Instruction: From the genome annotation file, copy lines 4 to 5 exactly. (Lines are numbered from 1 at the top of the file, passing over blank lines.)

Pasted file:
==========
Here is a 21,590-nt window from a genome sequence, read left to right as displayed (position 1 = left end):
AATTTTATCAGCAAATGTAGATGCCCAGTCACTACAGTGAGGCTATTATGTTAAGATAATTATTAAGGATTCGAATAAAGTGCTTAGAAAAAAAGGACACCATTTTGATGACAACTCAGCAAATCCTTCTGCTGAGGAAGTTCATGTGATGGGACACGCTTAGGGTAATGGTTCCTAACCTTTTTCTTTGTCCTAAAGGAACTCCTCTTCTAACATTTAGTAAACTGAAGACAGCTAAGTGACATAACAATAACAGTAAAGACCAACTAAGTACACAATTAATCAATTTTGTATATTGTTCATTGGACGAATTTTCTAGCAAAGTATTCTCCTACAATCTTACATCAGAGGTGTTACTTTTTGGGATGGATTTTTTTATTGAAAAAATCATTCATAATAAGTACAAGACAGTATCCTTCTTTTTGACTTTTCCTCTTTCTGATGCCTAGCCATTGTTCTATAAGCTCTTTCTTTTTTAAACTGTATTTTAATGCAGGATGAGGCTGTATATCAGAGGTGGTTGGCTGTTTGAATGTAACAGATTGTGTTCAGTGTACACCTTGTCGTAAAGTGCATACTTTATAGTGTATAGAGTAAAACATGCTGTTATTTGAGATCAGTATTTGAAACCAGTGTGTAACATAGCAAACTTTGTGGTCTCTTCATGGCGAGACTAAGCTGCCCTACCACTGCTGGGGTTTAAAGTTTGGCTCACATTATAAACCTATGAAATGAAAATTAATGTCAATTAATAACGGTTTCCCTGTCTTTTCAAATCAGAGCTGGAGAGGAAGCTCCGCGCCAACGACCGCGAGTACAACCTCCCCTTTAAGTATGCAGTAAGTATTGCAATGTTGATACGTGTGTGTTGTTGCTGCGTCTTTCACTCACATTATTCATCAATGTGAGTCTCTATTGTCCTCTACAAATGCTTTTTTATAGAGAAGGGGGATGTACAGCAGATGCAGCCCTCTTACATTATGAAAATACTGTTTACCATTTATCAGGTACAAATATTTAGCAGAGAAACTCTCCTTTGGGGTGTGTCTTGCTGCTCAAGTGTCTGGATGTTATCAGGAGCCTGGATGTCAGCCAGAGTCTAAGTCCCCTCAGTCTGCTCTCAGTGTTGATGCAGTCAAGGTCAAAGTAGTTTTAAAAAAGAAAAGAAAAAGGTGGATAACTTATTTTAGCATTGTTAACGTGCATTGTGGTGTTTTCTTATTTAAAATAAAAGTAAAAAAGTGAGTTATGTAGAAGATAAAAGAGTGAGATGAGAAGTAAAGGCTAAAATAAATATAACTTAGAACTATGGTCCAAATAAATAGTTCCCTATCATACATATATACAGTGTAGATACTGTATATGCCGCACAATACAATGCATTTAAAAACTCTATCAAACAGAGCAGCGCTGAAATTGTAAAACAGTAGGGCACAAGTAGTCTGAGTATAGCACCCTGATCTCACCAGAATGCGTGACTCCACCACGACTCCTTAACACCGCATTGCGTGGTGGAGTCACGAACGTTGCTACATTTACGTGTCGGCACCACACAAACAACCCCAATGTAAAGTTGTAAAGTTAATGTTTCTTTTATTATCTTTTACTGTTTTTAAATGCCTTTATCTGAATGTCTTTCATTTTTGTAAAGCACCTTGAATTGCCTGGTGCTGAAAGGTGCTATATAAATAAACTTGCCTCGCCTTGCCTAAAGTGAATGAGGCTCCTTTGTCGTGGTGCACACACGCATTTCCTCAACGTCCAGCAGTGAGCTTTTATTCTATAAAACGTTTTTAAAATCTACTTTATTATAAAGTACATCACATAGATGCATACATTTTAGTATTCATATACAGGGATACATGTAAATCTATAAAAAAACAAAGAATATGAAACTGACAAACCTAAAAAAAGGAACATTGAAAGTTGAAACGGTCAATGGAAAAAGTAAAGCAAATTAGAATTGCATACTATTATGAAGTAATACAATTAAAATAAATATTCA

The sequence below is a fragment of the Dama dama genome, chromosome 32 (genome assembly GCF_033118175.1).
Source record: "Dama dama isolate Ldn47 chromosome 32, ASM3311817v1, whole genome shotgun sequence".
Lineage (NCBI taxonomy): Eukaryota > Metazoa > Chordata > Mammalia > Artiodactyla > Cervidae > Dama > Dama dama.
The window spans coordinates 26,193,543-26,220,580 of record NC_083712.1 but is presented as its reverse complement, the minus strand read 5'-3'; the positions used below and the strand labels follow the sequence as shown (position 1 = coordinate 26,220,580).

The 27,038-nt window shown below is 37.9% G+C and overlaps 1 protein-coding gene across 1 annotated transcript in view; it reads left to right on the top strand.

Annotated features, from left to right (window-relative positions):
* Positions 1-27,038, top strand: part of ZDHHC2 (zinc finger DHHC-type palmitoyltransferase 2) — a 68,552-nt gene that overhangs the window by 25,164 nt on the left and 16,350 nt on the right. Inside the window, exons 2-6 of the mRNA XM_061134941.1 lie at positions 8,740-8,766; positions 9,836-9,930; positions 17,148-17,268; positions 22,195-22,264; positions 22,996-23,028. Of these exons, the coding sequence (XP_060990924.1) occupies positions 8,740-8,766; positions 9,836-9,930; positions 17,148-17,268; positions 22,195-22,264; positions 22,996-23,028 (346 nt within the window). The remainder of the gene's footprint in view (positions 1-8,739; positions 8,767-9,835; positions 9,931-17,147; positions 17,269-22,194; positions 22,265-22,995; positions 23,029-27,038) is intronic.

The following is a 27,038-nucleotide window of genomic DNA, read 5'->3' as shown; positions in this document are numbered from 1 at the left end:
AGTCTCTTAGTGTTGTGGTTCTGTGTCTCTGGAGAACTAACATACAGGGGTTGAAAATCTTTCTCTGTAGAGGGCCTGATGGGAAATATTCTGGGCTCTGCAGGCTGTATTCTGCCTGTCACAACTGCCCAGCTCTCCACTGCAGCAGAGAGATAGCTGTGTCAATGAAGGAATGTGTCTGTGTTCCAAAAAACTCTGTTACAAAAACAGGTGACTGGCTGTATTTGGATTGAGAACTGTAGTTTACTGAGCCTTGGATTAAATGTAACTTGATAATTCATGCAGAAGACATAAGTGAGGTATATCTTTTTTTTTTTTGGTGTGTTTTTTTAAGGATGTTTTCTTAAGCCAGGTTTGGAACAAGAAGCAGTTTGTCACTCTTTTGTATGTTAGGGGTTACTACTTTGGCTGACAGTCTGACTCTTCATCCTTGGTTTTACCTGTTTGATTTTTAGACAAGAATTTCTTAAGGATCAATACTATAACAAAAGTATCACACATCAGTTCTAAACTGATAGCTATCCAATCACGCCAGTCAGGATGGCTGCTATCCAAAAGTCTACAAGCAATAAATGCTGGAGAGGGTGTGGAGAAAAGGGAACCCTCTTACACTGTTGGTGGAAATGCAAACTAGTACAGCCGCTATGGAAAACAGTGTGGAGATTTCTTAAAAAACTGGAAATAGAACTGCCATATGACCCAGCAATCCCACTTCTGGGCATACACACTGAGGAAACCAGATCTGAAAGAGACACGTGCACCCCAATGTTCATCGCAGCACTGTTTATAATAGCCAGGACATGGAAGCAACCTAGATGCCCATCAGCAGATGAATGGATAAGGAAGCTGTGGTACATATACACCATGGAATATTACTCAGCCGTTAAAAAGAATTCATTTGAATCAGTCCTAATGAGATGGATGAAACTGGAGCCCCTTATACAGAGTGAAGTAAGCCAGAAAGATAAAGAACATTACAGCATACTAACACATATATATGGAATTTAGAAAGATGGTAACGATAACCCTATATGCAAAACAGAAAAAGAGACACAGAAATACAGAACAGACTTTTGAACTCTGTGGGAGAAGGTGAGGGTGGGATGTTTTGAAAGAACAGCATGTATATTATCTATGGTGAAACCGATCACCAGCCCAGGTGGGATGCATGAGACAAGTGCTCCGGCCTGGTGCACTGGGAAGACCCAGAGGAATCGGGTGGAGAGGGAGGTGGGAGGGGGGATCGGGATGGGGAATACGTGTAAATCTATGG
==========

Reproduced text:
Source record: "Dama dama isolate Ldn47 chromosome 32, ASM3311817v1, whole genome shotgun sequence".
Lineage (NCBI taxonomy): Eukaryota > Metazoa > Chordata > Mammalia > Artiodactyla > Cervidae > Dama > Dama dama.